Kurt Mattila is the director of the award-winning documentary, Stuntman, which is executive produced by Dwayne Johnson and Dany Garcia. The gripping doc details the journey of famed stuntman Eddie Braun as he embarks on his quest to recreate the famous Snake River Canyon jump, originally attempted by daredevil Evel Knievel. Stuntman won the Audience Award at the Los Angeles Film Festival and is now streaming on Disney+. A graduate of RISD, Kurt got his start directing the famed precog sequences for Steven Spielberg’s Minority Report. He recently helmed a companion piece for the third chapter in the How to Train Your Dragon trilogy. The Hidden World was the first virtual reality film for Universal and DreamWorks and was nominated for a PGA Award, as well as winning a Lumieres Award. (Photo by Alona Forsythe, courtesy Disney+.)
My name is Kurt Mattila and I believe in ghosts.
I moved to Los Angeles 25 years ago and immediately denounced my New England heritage as I embraced the culture, food, opportunities and colorful local characters of Southern California. I came armed with a mid-1990s filmmaker’s dream of directing a film – auteur-style, with total independence – and then selling it to a distributor. Along the way, I detoured through the world of post-production, main title design, visual effects and commercials. And just when I thought I’d veered too far off the path, almost forgetting my initial reasoning for moving 3,000 miles in the first place, I met a stuntman named Eddie Braun and my life changed forever. Or maybe it just got back on track. Either way, time will tell as my indie feature documentary about Eddie Braun, Stuntman, sits on the Disney+ home page, couched between such offerings as The Mandalorian and Loki, in the most surreal and thrilling setting I could ever possibly have imagined. Even while writing this, I’m attempting to stave off symptoms of the strongest documented case of imposter syndrome to date.
The my chances of making it to the streaming platform were a long shot – about the same odds Las Vegas had on Eddie Braun surviving the ending of his own story. (It’s true, look it up!) Making a self-financed, independent film is difficult period, but it’s especially hard in documentary, because you’re setting out to make a film without knowing the ending. That is a prospect almost as terrifying as trying to jump the Snake River Canyon in a homemade, steam-powered rocket. After seven years of me putting everything on the line to finish it, Stuntman got an ending. Well, two endings. One in the actual film, the other an ending to the adventure of making it. Fortunately, both were Hollywood endings thanks to the help of Dwayne “The Rock” Johnson, Dany Garcia, their production company Seven Bucks Productions and some friendly, collaborative ghosts.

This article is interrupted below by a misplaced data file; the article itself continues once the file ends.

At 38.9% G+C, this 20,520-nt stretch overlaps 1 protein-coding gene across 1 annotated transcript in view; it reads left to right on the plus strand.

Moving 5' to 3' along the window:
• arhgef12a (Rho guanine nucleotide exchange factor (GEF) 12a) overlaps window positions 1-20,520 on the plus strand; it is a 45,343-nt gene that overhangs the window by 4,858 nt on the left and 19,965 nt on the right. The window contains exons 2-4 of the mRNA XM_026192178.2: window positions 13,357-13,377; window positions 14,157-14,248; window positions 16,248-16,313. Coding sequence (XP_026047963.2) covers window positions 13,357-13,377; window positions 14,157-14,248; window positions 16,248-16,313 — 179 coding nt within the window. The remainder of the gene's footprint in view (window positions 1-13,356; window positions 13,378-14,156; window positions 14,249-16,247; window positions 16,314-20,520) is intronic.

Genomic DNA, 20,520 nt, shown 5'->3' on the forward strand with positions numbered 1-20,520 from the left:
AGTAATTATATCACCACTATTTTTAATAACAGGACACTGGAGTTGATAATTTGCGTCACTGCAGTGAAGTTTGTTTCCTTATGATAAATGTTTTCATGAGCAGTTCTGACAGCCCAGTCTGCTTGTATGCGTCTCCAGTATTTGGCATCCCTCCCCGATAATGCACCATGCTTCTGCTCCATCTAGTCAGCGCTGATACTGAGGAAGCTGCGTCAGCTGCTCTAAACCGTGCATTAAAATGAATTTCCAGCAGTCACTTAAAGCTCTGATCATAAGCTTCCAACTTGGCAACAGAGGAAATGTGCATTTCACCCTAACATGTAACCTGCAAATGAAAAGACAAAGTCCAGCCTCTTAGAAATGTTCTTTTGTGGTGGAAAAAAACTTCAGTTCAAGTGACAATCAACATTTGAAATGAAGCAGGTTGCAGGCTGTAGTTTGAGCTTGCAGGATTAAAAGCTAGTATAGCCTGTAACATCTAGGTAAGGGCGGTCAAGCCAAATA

Now, it’s important to note that New Englanders have a long and sordid history of fearing things they don’t understand and then burning said things at the stake. (That, and of course hating the New York Yankees.) However, two decades in Los Angeles helped me shake that legacy and made me significantly more open minded on all fronts. Back east, yoga is still referred to as the “devil’s stretch” in certain small towns.
My newfound broad mindedness was first tested in 1999 while traveling back to Los Angeles after my first directorial gig in New York. Sitting next to me on the flight was a kind and wonderful woman who told me during the in-flight movie, The Sixth Sense, that she encounters ghosts all the time. As we were landing, she told me that the same thing was happening to me, but I just don’t realize it because I didn’t believe. Before I could ask more questions, she got up and disappeared down the aisle to catch a connecting flight.
I was haunted by this encounter, but over the years all but forgot about it, until 2007 when, completely broke, I took a job editing the In Memoriam section of the Oscars. I swear, while editing in my cold little bungalow in Silver Lake, I could feel the opinions of the recently departed reaching me from beyond the grave. Don’t forget, according to The Sixth Sense, the cold was the first sign that we were not alone! For me, it was like I had a crowded client couch of celebrity spirits behind me and no P.A. to help keep them entertained while I worked.
If I took my headphones off, I could almost hear the ghost of Robert Altman yelling, “Really?! The vastness of my life’s work and you’re going to use that photo in this half-baked montage?” Whereas Red Buttons and Don Knotts were both just happy they made the cut, and Jack Palance was definitely the one poltergeisting me. I used the shot of him doing pushups on a previous Oscar broadcast instead of an iconic moment from The Good, the Bad and the Ugly. “Jack, the kids remember that moment – it’ll boost ratings!” I had Glenn Ford first up in the sequence and that was just fine with him. I loved Mr. Ford as Pa Kent in Richard Donner’s Superman, so he had that spot guaranteed. I hope whoever is doing this year’s Oscars has the same reverence for Richard Donner.